Winnipeg Free Press - ONLINE EDITION

Rolling the dice. And paying the price.

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The Yue family will never get their son, Edwin, back. Violent criminal Davie Cote made sure of that when he fired several shots at the 19-year-old Winnipeg grocery store clerk, killing him in February 2006.But I believe the circumstances of Edwin's brutal killing - specifically new details that we reported on exclusively in Thursday's Free Press - should have the Yue family looking to take something away from the federal government.Money. And lots of it.Now I'm no expert in civil litigation, but it seems to be the Yue's would have a pretty solid case if they decide to go after the National Parole Board for their actions - or, in this case, inaction - surrounding their son's killer.If you missed it, Cote has a criminal record a mile long including many convictions for weapons and violence. He's also a chronic drug and alcohol abuser, which the parole board clearly documented are major triggers for his criminal behavour.Cote was given a 52-month sentence in February 2003, but was given parole after serving two-thirds (34 months) in December 2005.Even though they expressed concerns about Cote's risk for re-offending, the parole board threw their hands up in the air and basically said "We have to release him. It's the law."Now that isn't entirely true. There are provisions which allow for a high-risk offender to be locked up for the entire duration of his sentence. All you need is proof the person is very likely to go right back into a criminal lifestyle.In any event, they didn't do that in this case and Cote was set free. Sort of. You see, they ordered him to live in a halfway house under many conditions including a curfew and order to abstain from drugs and alcohol.So what happens four weeks later when Cote gives federal justice officials every reason to lock him back up when he fails a urine test and shows positive for the very substances that the parole board has already statement puts him at extreme risk?Nothing.Cote is given a "freebie". Officially, his parole officer says Cote has otherwise been showing signs of progress since his release and deserves another chance.Ya, sounds like he was doing very well. In less than 30 days he was somehow able to get his hands on intoxicants while living under what was supposed to be very strict parole conditions. If that's progress I'd hate to know their definition of a setback.So Cote remains in the community under the very same conditions instead of going back in prison on a parole breach for the remaining 17 plus months on his sentence.And, surprise, surprise, he snubs his nose at the rules once again, this time by skipping out on his curfew and going AWOL just two weeks later. I guess he made some more "progress".Only this time parole officials wouldn't have another chance to treat him with kid gloves. That's because Cote wasn't caught until after he stormed inside Magnus Foods with a loaded gun and mask over his face, apparently trying to score some drug money.And Yue would pay the ultimate price.Now I believe its time for the people responsible for keeping Cote in our midst to pay.Yes, Cote pulled the trigger and is going away for a long time. But the fact he was even allowed to be in a position to walk into Yue's family-owned grocery store that day is nothing short of a travesty.I also think the public deserves a complete explanation for why Cote's case was handled the way it was.Is this, as I strongly suspect, an example of doing everything in their power to simply push an inmate out the door to make room for the next one? We all know prisons are overcrowded, so you can't tell me there isn't some pressure to make every effort to keep cons in the community.And if that is indeed the case, then how many other David Cote's are getting break after break? And what is being done, if anything, to correct this problem?Or are we just content to let parole officials keep rolling the dice? Just ask the Yue family what happens to the losers of that little game.www.mikeoncrime.com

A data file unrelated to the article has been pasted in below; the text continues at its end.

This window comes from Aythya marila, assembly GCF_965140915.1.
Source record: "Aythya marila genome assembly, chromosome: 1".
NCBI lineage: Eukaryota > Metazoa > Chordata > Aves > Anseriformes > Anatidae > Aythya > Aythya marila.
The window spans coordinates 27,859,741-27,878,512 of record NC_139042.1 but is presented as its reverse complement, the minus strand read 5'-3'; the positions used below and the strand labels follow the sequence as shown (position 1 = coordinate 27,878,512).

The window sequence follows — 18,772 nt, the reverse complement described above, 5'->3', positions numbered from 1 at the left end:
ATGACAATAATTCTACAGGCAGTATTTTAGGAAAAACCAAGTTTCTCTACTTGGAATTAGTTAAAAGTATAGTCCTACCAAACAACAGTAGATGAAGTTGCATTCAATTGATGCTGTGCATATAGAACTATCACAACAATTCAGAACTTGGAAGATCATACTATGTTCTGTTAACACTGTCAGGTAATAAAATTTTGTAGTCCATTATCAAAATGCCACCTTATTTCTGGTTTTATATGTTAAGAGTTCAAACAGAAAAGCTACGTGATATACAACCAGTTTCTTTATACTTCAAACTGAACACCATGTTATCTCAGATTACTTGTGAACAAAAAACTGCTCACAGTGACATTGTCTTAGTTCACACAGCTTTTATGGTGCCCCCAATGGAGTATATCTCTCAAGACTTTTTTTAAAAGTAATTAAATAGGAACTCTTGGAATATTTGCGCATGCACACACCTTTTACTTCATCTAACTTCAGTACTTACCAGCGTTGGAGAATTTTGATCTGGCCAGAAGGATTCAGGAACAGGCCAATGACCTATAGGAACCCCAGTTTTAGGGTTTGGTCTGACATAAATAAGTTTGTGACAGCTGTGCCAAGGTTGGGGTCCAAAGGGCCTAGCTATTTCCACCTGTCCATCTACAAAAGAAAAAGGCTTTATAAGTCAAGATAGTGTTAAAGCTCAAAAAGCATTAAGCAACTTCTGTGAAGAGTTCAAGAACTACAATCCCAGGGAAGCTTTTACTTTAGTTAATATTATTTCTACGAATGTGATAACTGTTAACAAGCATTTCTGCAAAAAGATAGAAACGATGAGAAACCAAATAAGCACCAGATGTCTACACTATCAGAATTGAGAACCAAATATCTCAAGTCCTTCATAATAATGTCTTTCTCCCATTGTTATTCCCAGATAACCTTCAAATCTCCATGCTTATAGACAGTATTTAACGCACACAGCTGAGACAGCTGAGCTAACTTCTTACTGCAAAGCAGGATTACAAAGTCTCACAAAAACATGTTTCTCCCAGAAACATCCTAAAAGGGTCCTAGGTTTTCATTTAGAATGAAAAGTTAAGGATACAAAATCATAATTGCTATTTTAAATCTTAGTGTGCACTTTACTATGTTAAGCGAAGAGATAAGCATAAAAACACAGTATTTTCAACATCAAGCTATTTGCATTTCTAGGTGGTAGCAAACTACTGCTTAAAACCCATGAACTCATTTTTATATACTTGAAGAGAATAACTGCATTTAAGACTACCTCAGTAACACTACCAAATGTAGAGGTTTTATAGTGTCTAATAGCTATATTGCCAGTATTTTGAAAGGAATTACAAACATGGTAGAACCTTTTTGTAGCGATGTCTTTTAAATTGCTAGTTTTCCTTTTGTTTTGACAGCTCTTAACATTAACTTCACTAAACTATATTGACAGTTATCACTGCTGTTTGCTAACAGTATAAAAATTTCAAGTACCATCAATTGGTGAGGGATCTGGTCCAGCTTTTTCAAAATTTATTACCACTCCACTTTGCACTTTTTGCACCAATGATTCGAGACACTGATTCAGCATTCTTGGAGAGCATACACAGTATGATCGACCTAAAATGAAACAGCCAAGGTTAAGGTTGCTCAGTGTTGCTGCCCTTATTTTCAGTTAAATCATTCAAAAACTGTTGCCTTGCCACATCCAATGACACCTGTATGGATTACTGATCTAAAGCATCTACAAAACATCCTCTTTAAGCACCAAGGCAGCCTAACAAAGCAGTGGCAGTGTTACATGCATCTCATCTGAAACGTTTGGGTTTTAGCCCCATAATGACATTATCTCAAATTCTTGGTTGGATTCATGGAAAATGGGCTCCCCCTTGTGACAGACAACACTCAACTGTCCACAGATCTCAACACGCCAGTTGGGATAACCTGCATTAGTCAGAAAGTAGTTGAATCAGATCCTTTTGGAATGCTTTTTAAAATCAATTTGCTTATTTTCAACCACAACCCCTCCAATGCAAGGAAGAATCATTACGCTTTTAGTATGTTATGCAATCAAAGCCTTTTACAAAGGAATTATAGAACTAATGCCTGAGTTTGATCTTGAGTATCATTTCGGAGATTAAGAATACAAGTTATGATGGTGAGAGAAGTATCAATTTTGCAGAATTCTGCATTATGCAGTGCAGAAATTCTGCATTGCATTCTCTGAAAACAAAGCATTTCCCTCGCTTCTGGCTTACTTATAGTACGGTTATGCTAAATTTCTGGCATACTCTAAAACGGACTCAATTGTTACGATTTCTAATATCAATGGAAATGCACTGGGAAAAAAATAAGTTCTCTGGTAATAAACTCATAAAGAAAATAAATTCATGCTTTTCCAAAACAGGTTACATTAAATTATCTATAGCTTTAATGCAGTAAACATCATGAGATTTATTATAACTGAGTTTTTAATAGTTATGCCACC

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About Mike McIntyre

Journalist, national radio show host, author, pundit and cruise director ... Mike McIntyre loves to keep busy.

Mike is the justice reporter for the Winnipeg Free Press, where he has worked since 1997. He produces and hosts the weekly talk radio show Crime and Punishment, which runs on the Corus Radio Network in several Canadian cities.

Born and bred in Winnipeg, Mike graduated from River East Collegiate and completed his journalism studies in the Creative Communications program at Red River College.

He and his wife, Chassity, have two children.

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